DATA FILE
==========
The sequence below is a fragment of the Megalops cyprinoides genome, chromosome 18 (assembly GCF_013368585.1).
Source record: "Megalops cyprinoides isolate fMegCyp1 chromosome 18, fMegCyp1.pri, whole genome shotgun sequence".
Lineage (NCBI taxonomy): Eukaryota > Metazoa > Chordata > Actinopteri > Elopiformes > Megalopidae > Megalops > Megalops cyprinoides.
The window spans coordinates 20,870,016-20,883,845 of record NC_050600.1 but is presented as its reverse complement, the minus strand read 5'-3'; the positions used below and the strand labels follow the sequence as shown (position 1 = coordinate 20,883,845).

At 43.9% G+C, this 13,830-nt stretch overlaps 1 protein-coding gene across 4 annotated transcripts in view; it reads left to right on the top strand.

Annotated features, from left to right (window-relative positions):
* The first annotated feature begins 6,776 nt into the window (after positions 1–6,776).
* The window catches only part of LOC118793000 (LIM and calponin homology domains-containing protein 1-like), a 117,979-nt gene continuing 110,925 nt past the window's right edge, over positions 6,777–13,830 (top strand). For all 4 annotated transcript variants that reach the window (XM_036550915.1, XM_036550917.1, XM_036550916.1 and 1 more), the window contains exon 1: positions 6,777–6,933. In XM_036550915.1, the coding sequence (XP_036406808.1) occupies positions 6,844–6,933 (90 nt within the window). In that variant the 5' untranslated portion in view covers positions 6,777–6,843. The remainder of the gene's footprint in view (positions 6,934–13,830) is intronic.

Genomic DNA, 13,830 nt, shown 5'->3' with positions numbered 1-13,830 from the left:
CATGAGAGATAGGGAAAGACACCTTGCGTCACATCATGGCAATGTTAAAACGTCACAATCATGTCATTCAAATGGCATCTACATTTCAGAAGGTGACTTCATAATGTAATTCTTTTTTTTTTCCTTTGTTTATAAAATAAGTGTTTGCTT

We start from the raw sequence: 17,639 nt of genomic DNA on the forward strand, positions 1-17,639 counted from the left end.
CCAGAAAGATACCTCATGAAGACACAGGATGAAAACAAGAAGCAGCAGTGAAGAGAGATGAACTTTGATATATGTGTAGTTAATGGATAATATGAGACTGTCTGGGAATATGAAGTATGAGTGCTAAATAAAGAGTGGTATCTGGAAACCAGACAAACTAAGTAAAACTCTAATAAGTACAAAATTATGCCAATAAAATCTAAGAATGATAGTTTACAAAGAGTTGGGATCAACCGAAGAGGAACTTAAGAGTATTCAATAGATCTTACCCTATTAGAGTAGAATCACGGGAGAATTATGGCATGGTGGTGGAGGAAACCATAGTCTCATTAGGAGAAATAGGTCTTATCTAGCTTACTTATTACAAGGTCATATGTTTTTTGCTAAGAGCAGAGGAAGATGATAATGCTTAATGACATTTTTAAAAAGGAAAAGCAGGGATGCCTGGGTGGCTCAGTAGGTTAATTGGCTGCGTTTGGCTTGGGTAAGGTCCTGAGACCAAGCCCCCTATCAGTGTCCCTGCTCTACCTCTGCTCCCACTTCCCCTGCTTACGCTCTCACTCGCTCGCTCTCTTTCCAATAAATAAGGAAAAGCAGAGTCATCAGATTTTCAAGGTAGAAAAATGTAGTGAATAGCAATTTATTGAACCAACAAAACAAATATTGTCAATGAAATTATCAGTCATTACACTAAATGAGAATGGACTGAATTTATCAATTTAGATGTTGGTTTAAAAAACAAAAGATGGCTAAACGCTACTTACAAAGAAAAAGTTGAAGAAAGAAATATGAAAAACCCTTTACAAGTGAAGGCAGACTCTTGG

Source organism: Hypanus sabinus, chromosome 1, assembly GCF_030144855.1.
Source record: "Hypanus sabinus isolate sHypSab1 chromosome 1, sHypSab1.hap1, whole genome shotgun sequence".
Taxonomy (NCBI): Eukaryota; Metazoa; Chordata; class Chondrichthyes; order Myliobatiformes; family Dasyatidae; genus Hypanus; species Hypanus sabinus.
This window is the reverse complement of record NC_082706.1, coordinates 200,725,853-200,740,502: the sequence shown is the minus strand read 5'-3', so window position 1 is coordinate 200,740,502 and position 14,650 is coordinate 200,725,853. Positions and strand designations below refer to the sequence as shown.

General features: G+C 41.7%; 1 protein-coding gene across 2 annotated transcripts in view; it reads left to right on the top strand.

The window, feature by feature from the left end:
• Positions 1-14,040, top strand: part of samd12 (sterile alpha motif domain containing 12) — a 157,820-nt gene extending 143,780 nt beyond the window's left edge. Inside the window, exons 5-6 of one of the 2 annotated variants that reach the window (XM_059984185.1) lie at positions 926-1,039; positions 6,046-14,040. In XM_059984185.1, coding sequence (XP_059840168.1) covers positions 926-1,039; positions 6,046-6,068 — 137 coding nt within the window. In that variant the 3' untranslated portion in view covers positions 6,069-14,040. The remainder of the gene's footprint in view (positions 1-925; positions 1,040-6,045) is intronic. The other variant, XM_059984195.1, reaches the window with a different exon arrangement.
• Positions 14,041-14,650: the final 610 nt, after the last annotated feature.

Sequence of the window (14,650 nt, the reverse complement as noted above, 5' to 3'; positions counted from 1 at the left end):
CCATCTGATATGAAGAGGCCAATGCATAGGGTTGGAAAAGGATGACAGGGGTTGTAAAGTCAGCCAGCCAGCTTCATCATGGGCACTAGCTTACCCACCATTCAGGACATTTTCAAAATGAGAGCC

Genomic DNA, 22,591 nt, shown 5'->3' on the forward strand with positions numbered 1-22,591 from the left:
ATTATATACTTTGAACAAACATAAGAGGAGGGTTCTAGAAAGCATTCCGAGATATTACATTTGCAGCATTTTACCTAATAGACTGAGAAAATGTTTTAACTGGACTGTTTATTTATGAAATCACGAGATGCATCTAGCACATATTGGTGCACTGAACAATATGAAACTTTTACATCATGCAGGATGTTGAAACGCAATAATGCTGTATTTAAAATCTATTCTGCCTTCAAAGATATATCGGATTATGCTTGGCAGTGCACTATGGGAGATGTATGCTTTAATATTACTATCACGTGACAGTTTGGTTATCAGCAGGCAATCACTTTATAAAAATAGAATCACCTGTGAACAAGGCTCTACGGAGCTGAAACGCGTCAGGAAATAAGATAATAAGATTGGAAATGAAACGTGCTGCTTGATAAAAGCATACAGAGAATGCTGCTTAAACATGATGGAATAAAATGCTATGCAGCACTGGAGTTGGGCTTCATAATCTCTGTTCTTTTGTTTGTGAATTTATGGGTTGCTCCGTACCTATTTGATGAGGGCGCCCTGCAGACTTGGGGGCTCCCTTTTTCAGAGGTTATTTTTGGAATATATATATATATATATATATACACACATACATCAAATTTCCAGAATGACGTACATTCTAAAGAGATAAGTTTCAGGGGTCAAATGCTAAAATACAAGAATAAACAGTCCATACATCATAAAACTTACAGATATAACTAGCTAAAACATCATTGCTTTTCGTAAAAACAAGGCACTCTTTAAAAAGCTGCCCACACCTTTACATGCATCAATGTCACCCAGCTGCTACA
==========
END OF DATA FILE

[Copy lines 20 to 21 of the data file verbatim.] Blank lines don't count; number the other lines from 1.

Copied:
• Positions 14,041-14,650: the final 610 nt, after the last annotated feature.

Sequence of the window (14,650 nt, the reverse complement as noted above, 5' to 3'; positions counted from 1 at the left end):